“Marine Conservation Zones are areas that protect a range of nationally important, rare or threatened habitats and species”1.
UK Marine Conservation Zones
Under the Marine and Coastal Access Act 2009,
government is required to establish a network of Marine Protected Areas (MPAs) to protect nationally
representative habitats and species. This includes designation of Marine Conservation Zones (MCZs), known as Nature Conservation Marine Protected Areas (NCMPAs) in Scotland, to
complement other types of MPAs.
Unlike other designations, economic and social implications
can be considered when determining MCZs. There is therefore a balance between
conservation and socio-economic factors. As well as nature conservation
interests, the interests of the users of the sea may be taken into
Designation of MCZs follows different processes in England,
Wales, Scotland and Northern Ireland. The
Department for Environment, Food and Rural Affairs (Defra) are
responsible for designating MCZs in English inshore waters (up to 12nm
offshore) and those in English and Northern Irish offshore waters, with
projects led by the Joint Nature Conservation Commission (JNCC) and Natural
England. The Welsh Government are responsible for MCZ designations in Welsh inshore
waters, and those in Welsh offshore waters will soon also be devolved to them. Advice
is provided by Natural Resources Wales (NRW) and JNCC. Marine Scotland lead the
designation process of NCMPAs in Scottish waters on behalf of the Scottish Government,
and the Department for Agriculture, Environment and Rural affairs (DEARA)
is responsible for MCZ designations in Northern Irish inshore waters.
Analysis was undertaken on a biogeographical basis, from
regions identified during the ‘Review of Marine Nature Conservation’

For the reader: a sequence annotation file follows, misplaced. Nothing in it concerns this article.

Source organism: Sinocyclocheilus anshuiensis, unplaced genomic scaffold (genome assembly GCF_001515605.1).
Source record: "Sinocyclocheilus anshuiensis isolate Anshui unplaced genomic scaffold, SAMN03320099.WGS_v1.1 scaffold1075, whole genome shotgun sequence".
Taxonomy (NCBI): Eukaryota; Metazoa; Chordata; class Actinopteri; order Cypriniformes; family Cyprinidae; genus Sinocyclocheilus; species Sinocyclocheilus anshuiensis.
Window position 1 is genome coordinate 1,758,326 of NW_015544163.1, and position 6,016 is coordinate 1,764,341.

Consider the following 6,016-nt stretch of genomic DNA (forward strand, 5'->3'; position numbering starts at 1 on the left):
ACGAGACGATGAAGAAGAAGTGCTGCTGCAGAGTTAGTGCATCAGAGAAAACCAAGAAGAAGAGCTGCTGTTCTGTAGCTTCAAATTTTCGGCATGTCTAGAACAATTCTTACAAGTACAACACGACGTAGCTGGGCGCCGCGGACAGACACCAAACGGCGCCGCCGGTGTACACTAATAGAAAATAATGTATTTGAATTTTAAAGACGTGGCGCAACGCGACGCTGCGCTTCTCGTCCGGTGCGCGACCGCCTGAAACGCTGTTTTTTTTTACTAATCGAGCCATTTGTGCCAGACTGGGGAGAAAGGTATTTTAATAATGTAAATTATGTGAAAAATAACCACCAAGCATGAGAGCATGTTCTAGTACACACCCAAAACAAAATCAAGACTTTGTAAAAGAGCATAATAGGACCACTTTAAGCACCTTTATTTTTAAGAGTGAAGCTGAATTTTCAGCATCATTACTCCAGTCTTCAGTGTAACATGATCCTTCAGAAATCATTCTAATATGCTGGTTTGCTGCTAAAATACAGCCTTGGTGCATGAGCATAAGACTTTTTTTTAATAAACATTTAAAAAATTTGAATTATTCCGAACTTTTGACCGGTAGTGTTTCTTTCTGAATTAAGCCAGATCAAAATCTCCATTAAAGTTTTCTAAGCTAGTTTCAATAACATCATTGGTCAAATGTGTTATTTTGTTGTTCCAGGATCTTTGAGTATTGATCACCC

in 2004, to ascertain gaps within the existing MPA network to ensure representation
of the full range of habitats and species. A further gap analysis,
undertaken by JNCC, was published in 2014.
An interactive MCZ map is available on the JNCC and MMO websites.
For most MCZs, current management relating to activities
such as recreational boating consists of monitoring. For further information on
site-specific management, look at the MMO strategic management table.
The RYA fought hard to ensure the importance of
socio-economic activities could be taken into consideration in the designation
of MCZs during the Marine and Coastal Access Bill process.
The RYA has been
involved in all four of the English Regional Stakeholder Groups (RSG) and
continues to work with stakeholders and Defra. RYA Northern Ireland, RYA
Scotland and RYA Cymru Wales
are engaging directly with the MPA process in their respective countries with
support from RYA HQ.
The RYA's primary objectives of engaging in the MCZ
consultation process are to protect the public right of navigation and to
ensure, as far as possible, that recreational boating interests are not
adversely affected by the designation of such MCZs. The RYA wants to minimise the impact of management measures introduced
in MCZs on recreational boating.
MCZs in English inshore waters
MCZs in English offshore waters
Proposals for MCZs in English inshore and English, Welsh and
Northern Irish offshore waters were identified and recommended by Natural
England (NE) and the Joint Nature Conservation Committee (JNCC) through the Marine Conservation Zone
Project, set up in 2008.
Possible sites for MCZs were initially recommended through a
stakeholder-led approach, under four regional projects: Irish Sea Conservation Zones,
Sanctuary (Southwest), Balanced
Sea). Recommendations for 127 MCZ locations were made in September 2011, but
due to limitations in the scientific evidence base, it was decided to designate
MCZs in tranches.
Advice was provided to Defra by NE for inshore sites (within or straddling the 12nm limit) and JNCC for offshore sites. After a formal consultation from December 2012 to March 2013, with
40,000 responses, 27 MCZs were designated in November 2013 (including 6
offshore), covering 9,700 km2 of seabed.
A further 23 MCZs (including seven offshore sites) were designated
by Defra in January 2016 after pre-consultation advice by NE and JNCC,